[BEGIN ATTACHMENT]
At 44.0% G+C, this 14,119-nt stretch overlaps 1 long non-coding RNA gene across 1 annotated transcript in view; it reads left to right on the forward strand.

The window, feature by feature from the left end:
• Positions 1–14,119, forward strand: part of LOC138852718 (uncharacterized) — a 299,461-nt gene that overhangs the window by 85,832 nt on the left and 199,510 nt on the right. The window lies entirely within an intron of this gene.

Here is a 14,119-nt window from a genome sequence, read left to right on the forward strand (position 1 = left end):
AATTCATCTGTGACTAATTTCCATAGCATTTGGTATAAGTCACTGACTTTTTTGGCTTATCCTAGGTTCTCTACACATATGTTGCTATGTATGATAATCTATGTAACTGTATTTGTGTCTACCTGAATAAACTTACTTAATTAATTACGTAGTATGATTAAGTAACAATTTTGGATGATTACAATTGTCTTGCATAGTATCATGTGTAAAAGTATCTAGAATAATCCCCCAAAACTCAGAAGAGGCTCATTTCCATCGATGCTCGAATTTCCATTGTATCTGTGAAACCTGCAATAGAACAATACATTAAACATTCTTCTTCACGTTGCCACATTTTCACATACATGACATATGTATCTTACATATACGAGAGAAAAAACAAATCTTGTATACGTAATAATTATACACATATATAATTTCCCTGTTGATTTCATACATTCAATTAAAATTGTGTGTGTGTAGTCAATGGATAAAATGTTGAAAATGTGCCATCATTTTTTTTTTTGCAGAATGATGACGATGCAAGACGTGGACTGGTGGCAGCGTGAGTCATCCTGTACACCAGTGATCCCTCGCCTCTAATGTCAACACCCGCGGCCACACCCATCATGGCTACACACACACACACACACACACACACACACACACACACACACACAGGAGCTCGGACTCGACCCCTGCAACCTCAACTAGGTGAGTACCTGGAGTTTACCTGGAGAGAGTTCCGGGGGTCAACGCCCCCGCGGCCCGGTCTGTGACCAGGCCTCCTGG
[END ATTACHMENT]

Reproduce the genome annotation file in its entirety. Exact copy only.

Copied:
At 44.0% G+C, this 14,119-nt stretch overlaps 1 long non-coding RNA gene across 1 annotated transcript in view; it reads left to right on the forward strand.

The window, feature by feature from the left end:
• Positions 1–14,119, forward strand: part of LOC138852718 (uncharacterized) — a 299,461-nt gene that overhangs the window by 85,832 nt on the left and 199,510 nt on the right. The window lies entirely within an intron of this gene.

Here is a 14,119-nt window from a genome sequence, read left to right on the forward strand (position 1 = left end):
AATTCATCTGTGACTAATTTCCATAGCATTTGGTATAAGTCACTGACTTTTTTGGCTTATCCTAGGTTCTCTACACATATGTTGCTATGTATGATAATCTATGTAACTGTATTTGTGTCTACCTGAATAAACTTACTTAATTAATTACGTAGTATGATTAAGTAACAATTTTGGATGATTACAATTGTCTTGCATAGTATCATGTGTAAAAGTATCTAGAATAATCCCCCAAAACTCAGAAGAGGCTCATTTCCATCGATGCTCGAATTTCCATTGTATCTGTGAAACCTGCAATAGAACAATACATTAAACATTCTTCTTCACGTTGCCACATTTTCACATACATGACATATGTATCTTACATATACGAGAGAAAAAACAAATCTTGTATACGTAATAATTATACACATATATAATTTCCCTGTTGATTTCATACATTCAATTAAAATTGTGTGTGTGTAGTCAATGGATAAAATGTTGAAAATGTGCCATCATTTTTTTTTTTGCAGAATGATGACGATGCAAGACGTGGACTGGTGGCAGCGTGAGTCATCCTGTACACCAGTGATCCCTCGCCTCTAATGTCAACACCCGCGGCCACACCCATCATGGCTACACACACACACACACACACACACACACACACACACACACACACAGGAGCTCGGACTCGACCCCTGCAACCTCAACTAGGTGAGTACCTGGAGTTTACCTGGAGAGAGTTCCGGGGGTCAACGCCCCCGCGGCCCGGTCTGTGACCAGGCCTCCTGG